Desert island books: Wilbur Smith

The best-selling author's choices are peopled with deeply conflicted characters taking on epic adventures, from the high seas to herding cattle across America.

"Lonesome Dove" by Larry McMurtry.
Powered by automated translation

With his books averaging sales of three million copies each, Wilbur Smith is one of the best-selling authors ever. Born in Northern Rhodesia (now Zambia) in 1933, he grew up on the family ranch. It was as a child that he first developed an interest in the written word, inspired by his mother. "Before I could read myself she taught me to revere books and the written word. Every night she read bed-time stories to me," he says. After a short career as a chartered accountant and a couple of attempts at writing, he hit the jackpot with the best-seller When the Lion Feeds, a book about "all the things I knew well and loved better" such as "hunting and gold mining and carousing and women". He describes writing as utterly vital to him. "Writing for me is life," he says. "I have two existences, one on the page and the rest of the time in this wicked world." He divides his time between London and Cape Town and shares his Desert Island Books with Helena Frith Powell.

Books: The National Reads

Book reviews, festivals and all things literary

For Whom the Bell Tolls

by Ernest Hemingway

Hemingway was a trailblazer in the modern style of writing, which makes him extremely important. I love all his work but this is about people in a hugely stressful war situation. I love his sparse writing and the fact that he saw people clearly. His characters are so well defined, without him saying too much about them. And he was a tragic figure himself, an unhappy man who hid uncertainty behind a macho image.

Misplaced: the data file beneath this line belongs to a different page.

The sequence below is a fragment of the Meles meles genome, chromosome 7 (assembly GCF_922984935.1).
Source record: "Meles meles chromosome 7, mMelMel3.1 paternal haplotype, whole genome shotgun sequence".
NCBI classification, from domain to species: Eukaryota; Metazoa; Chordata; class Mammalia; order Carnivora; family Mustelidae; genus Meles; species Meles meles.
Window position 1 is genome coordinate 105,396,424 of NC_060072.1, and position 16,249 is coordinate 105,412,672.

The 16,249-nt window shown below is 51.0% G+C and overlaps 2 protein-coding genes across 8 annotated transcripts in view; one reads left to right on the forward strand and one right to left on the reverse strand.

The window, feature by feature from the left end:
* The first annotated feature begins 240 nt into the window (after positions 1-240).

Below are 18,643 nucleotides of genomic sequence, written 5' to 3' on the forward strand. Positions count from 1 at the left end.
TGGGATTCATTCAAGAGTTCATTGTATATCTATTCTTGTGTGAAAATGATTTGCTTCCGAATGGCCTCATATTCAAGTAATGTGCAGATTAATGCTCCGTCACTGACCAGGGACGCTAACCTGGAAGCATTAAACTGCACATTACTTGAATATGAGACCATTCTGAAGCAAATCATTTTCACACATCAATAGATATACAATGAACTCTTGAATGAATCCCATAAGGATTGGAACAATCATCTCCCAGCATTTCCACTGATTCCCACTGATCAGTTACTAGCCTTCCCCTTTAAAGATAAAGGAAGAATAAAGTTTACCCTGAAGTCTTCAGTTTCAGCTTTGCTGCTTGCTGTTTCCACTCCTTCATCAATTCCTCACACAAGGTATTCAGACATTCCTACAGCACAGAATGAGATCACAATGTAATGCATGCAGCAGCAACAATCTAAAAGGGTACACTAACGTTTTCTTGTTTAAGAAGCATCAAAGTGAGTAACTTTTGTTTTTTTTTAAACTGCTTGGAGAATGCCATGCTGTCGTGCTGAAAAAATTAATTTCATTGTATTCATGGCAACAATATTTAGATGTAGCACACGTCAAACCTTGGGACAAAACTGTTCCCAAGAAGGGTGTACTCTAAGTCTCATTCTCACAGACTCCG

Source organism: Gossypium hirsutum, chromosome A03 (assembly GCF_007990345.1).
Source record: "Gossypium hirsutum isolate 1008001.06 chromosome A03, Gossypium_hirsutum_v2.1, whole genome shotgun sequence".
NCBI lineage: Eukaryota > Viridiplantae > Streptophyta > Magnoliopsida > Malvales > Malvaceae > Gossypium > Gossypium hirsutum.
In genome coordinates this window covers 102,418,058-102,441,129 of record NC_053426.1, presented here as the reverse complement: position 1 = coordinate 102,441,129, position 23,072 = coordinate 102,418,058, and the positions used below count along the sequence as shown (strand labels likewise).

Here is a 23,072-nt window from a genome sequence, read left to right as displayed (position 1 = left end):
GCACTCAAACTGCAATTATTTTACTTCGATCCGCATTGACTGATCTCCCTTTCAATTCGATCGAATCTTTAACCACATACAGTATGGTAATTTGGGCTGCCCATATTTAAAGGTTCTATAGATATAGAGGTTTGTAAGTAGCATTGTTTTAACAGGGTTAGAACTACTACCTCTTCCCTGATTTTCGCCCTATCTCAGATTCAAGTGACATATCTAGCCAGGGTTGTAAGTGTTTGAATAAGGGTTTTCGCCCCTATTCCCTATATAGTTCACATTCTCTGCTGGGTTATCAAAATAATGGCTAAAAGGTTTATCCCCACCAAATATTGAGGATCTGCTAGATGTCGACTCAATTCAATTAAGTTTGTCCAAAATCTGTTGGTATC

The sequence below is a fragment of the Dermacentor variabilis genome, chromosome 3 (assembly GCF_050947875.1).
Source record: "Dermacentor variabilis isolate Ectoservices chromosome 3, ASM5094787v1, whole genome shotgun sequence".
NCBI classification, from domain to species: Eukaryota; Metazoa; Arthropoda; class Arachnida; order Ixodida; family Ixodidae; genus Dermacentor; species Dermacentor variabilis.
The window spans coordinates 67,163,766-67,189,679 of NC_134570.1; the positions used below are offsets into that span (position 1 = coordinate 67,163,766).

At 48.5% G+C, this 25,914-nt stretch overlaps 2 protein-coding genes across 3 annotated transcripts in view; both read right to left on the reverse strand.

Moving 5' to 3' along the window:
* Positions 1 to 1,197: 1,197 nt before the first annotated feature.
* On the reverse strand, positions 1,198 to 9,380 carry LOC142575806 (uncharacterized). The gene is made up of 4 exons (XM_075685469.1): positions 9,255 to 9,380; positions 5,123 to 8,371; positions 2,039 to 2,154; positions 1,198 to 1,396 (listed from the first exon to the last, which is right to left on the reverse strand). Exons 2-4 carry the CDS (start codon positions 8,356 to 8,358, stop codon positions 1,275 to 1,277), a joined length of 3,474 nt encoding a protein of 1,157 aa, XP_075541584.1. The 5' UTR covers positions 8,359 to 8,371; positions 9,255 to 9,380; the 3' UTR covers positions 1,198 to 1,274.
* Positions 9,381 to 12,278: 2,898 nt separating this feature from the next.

The 11 Hornblower Books

by CS Forester

Horatio Hornblower is a character rather like Hemingway, terribly uncertain of himself and always self-doubting, even though he has incredible courage. And he never shows his real face to the world. I first read these books as a youngster and they have remained with me. Hornblower is very much alive to me, and not just a paper figure.

Cannery Row

by John Steinbeck

I love this book for its humour, pathos and understanding of people who are lower down in the social order. It is a wonderful look back into Depression-era America; touching, moving and funny. Steinbeck's humanity is like a shining light.

Master and Commander

by Patrick O'Brian

I love these books for their characterisation; it is so tense and spot-on. And I love the friendship between Jack Aubrey and Stephen Maturin as well as all the writing about tall ships and the sea. Very fitting for a desert island.

I, Claudius

by Robert Graves

I have always enjoyed Graves's work but for me the masterpieces are the two Claudius books. The central figure of Emperor Claudius is a damaged character; he stutters, he has a club foot, and yet he is a brilliant man and a man who engages my sympathy. Added to which, of course, Graves's prose is wonderful. It is a period of history that excites me and my imagination; this is a book I can reread at any time.

Lonesome Dove

by Larry McMurtry

This is one of the books that I really love to read. It is a western story about a group of Texas Rangers who become trail-herders, taking cattle from Chicago to Montana. The characters are so funny; one of the minor characters eats only the yolks of his breakfast eggs, as he believes the whites make you go blind. My wife eats only yolks, too, so I always eat her whites. Well, I don't want a wife in dark glasses.

Justine (from the Alexandria Quartet)

by Lawrence Durrell

Justine is many things and one of the most fascinating women in literature. The prose in this quartet is extraordinary and the characters are all exquisite. It is the same story told by different narrators and you never get a really clear picture of what is going on because it changes according to whichever storyteller is speaking.

Wilbur Smith's latest novel, Those in Peril, is out now